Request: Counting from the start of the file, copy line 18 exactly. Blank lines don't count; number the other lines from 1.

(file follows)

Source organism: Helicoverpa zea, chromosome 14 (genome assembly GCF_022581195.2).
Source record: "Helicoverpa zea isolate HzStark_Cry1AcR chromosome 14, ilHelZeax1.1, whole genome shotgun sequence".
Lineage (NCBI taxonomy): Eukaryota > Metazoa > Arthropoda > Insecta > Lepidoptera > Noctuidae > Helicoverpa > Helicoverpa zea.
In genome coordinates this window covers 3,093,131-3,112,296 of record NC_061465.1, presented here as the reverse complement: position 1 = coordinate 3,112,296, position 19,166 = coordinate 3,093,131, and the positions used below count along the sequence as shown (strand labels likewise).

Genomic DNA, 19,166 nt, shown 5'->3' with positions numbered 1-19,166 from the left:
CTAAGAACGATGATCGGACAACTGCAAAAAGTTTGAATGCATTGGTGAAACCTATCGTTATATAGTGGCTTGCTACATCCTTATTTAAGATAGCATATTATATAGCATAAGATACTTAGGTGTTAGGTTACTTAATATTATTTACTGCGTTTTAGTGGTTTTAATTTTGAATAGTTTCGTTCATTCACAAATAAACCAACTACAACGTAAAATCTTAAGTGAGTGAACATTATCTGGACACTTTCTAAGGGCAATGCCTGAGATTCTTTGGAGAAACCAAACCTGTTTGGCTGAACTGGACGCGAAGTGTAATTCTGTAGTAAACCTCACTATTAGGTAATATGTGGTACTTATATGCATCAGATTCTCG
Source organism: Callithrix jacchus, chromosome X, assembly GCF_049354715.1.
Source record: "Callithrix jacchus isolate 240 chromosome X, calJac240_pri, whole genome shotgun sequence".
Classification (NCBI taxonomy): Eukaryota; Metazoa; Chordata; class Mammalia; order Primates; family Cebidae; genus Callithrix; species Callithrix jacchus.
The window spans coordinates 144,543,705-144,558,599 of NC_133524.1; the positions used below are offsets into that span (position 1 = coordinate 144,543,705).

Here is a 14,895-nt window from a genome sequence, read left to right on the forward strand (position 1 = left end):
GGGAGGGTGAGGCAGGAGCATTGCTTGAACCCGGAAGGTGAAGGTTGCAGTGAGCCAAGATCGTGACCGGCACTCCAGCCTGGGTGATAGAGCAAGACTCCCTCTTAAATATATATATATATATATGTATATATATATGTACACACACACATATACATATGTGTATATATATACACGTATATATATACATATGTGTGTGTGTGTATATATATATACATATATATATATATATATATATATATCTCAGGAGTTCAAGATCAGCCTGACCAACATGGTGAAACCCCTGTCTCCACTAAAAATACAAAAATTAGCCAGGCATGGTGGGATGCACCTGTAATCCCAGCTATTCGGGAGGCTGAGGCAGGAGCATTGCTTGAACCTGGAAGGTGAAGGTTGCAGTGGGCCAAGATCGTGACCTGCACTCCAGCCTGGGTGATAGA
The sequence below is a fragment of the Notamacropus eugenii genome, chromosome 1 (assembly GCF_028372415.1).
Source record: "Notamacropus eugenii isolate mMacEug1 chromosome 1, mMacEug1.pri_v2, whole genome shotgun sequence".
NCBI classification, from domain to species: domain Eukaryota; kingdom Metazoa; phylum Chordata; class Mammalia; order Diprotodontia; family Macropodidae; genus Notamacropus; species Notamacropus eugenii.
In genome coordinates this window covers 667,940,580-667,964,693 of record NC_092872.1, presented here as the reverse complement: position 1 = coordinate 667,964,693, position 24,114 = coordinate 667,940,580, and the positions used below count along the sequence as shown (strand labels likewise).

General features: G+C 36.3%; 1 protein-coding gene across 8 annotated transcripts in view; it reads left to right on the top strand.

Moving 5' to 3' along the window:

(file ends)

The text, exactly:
Moving 5' to 3' along the window: